Ask people to stand up and move to a space in the room (you’ll need a cleared space free of tables and chairs). Pace out a line of the floor representing a continuum between two points. For example, Todd could pace out a line with one end representing “My business is doing as well as ever” and the other end representing “My business is severely affected by the recession”. Then ask people to place themselves at any point on the line that represents their experience. Then you can ask people to share with the person nearest to them why they’ve placed themselves in that spot.

Using continuums gets people moving, gives a strong visual sense of where your audience is at on a particular issue, and has the audience mix and talk with more people.

4. Plan your questions carefully

It’s hard to ask clear questions that elicit useful answers that will add value to your presentation. So plan your questions beforehand. To ensure you get the wording right, write them down on a card. Test your questions out on other people before the presentation to make sure that the sorts of answers you get are the sorts of answers you want.

5. Give instructions step-by step

This is incredibly important. If you don’t do this, your attempts at audience participation will end up in chaos, with people asking you at various times “What did you want us to do now?” So be incredibly deliberate about giving instructions. For the paired share, this is how your instructions might go.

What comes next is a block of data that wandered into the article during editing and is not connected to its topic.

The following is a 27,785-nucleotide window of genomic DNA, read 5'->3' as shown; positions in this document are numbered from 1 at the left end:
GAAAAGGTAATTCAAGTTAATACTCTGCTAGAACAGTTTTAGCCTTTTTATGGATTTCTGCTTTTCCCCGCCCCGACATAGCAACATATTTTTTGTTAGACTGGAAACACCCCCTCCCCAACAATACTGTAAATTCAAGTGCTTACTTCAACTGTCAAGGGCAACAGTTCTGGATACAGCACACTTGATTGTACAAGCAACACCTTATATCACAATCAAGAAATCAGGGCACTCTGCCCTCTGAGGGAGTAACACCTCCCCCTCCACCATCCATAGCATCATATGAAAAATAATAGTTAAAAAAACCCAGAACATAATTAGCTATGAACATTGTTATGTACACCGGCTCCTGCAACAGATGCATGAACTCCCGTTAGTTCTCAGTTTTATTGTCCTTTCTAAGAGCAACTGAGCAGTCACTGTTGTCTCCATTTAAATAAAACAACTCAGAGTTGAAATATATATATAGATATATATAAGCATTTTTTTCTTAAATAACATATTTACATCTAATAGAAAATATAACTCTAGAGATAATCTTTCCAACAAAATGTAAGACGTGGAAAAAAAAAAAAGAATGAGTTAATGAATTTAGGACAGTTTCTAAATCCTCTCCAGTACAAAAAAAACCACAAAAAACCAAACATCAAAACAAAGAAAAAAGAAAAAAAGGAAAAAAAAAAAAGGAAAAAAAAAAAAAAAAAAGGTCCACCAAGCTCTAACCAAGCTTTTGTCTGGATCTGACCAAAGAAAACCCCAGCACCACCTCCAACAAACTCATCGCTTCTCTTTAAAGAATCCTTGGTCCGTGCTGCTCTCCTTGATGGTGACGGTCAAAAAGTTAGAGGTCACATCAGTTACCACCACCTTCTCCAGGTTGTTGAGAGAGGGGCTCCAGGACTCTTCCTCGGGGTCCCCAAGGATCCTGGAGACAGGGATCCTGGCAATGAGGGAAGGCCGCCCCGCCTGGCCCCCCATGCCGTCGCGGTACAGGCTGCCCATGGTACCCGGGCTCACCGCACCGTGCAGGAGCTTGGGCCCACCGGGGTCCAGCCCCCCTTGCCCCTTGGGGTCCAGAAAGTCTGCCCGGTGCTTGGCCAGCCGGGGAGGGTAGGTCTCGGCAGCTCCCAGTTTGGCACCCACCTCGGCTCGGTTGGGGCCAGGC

In a moment I want you to have chat with the person next to you. Find that person now. [Allow a few moments for everyone to check they have a partner to talk to. Depending on the seating arrangements you may have to involve yourself in pairing people off .]

Now here’s the question I want you to discuss.[pause]

How has the economic downturn affected your business? [you could also have this question on a PowerPoint slide or flipchart].

I’ll give you about 2 minutes. Please start now.

6. Monitor the energy

Once everybody is involved in the conversation, now is not the time for you to have a breather. Your role is to be present and pay attention to the energy in the room. Here’s what will happen to the energy:

audience-participation

When the hubbub starts to ebb is the best time to bring the audience back to you. The time you originally gave to your audience is not important – it was only important to give them a sense of how long they had to chat to each other.

7. How to get the audience back

Getting the audience back to you is an art. You can talk loudly over the conversations – this is possible with a group of say 20-30, but gets difficult with larger groups. Some people use a fun sound-making toy. The most elegant method is to use music. Play music in the background while people are talking. 30 seconds before you want them to stop, start turning the volume up gradually so that they can’t help but become aware of it. Then stop the music abruptly. People will realize something has changed and will start to wrap up their conversations.